China’s ambassador to Canada Zhang Junsai (L) meets with Canadian Prime Minister Stephen Harper in Ottawa January 11, 2012. (REUTERS/Patrick Doyle)
But it was just a big pipe dream.
Barack Obama refused to approve the Keystone project in 2011 despite record unemployment and record gas prices last year in the United States.
Canadian Prime Minister Stephen Harper announced this week that he is traveling to China to discuss selling oil to the nation’s second largest trading partner.
Prime Minister Stephen Harper is heading to China next month for his second official visit, as his government looks to boost bilateral trade and ship more energy products to the Asian powerhouse.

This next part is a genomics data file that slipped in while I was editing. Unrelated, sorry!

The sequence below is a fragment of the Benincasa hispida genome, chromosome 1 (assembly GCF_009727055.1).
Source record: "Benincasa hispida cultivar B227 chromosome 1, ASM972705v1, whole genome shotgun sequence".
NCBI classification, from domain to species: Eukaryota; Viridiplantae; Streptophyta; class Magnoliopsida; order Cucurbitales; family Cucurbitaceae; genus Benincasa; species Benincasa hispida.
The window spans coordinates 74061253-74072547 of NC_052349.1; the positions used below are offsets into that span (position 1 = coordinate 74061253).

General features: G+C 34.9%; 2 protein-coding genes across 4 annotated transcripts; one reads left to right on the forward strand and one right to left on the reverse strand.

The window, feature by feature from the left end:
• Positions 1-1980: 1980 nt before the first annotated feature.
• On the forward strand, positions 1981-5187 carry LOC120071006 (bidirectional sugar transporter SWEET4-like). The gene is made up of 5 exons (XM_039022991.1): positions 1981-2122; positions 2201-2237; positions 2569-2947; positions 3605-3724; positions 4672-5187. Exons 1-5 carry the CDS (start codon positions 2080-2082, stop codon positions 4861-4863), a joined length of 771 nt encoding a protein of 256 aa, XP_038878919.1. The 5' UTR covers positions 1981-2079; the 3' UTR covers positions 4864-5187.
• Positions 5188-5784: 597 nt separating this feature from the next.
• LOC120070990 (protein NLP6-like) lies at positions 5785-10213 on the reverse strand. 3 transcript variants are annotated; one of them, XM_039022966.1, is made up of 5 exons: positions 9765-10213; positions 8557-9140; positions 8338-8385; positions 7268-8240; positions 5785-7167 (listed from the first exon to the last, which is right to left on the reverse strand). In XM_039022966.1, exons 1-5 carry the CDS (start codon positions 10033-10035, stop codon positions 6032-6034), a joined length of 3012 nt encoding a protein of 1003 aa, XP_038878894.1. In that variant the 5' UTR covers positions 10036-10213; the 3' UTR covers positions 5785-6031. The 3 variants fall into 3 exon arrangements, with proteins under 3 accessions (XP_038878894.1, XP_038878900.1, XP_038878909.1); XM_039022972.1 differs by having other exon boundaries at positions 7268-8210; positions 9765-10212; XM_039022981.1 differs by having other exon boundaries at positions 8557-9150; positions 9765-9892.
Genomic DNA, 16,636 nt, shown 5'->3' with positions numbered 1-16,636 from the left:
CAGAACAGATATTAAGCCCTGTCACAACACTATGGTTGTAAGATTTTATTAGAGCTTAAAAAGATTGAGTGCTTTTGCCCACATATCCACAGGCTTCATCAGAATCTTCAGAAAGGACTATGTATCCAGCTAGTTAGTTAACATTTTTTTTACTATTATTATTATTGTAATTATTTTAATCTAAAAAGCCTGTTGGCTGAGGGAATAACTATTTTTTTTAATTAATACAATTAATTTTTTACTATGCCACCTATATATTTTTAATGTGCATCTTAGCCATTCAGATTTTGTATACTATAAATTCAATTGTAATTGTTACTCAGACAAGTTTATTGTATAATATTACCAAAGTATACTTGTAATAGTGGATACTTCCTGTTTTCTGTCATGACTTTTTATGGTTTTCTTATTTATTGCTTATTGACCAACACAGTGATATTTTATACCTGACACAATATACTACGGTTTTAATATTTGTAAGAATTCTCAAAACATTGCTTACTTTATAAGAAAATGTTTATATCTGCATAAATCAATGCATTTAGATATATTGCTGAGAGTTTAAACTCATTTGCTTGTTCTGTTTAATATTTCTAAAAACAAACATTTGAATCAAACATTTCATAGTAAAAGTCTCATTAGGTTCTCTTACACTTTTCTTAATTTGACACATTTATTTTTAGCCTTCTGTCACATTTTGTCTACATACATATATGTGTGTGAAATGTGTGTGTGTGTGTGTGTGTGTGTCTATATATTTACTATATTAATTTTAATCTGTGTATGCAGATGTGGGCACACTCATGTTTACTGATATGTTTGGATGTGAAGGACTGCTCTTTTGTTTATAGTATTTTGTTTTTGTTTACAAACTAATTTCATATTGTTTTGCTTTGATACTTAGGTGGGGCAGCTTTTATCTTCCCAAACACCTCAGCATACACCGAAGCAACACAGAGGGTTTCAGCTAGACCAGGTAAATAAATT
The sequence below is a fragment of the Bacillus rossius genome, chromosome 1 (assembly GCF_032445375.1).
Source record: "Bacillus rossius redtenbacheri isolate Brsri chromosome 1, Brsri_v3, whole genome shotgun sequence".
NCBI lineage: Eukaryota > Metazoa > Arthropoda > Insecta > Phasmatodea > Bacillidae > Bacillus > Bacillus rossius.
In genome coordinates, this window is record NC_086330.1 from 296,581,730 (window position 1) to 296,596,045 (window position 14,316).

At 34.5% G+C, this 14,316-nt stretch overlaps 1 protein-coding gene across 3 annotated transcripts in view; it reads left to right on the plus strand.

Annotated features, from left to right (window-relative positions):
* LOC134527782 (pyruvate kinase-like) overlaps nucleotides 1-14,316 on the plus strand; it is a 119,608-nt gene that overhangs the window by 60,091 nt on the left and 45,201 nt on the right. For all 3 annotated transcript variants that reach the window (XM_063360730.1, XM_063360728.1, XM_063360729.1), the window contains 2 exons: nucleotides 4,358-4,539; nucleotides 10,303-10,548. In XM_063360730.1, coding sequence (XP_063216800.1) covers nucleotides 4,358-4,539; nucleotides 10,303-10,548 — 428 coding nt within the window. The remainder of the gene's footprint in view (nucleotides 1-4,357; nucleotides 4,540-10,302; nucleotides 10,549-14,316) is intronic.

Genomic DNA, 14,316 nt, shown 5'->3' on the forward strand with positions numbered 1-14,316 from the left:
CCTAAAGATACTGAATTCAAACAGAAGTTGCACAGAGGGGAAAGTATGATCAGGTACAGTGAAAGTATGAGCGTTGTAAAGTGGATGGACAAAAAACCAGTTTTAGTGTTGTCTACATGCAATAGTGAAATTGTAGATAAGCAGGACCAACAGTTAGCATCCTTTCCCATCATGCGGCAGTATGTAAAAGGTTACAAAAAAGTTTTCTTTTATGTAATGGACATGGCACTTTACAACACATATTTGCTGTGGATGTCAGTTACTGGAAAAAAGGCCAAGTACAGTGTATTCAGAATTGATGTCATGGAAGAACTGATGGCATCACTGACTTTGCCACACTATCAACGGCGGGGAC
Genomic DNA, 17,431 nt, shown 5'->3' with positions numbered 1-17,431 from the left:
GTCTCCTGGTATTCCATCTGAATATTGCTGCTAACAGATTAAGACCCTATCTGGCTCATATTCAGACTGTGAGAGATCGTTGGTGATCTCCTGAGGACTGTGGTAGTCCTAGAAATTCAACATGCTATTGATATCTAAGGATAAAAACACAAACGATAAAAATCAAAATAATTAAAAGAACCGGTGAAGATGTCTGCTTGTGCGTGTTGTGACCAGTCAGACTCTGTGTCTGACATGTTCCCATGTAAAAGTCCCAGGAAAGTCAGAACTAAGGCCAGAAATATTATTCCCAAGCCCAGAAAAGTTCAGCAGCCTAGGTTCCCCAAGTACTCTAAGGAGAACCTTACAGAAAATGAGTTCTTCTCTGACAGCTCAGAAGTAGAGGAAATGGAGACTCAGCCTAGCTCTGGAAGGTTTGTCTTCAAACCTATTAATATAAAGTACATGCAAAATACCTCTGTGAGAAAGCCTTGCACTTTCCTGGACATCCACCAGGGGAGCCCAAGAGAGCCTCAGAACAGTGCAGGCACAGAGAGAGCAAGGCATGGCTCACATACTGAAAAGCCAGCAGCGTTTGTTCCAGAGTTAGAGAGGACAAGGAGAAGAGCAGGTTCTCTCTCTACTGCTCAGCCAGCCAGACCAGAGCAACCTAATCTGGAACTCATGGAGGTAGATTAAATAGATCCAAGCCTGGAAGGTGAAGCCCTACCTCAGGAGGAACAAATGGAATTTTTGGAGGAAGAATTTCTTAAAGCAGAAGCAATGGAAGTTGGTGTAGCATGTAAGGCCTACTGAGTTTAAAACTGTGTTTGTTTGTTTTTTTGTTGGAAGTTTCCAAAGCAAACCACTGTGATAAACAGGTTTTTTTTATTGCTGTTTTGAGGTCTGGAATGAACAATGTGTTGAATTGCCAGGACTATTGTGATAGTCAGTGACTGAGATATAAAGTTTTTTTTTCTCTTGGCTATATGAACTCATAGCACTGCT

Business leaders and political observers say the China trip is important for future trade deals, demonstrates a warming in Sino-Canadian relations and could allow Harper to meet with the new, incoming Chinese leadership…
…Harper responded: “that’s our mutual wish,” adding that he’s looking forward to the visit and that he has always had “good, vigorous conversations” with the Chinese president and premier.
China is Canada’s second-largest trading partner, behind only the United States, and a key customer for Canadian natural resources and agricultural products.
State-owned Chinese oil and gas companies already have invested billions of dollars in Alberta’s oilsands to help feed the country’s insatiable energy appetite.
The Harper government is looking to increase petroleum exports to China, but those hopes are very much pinned on the proposed Northern Gateway pipeline project currently under review by the National Energy Board.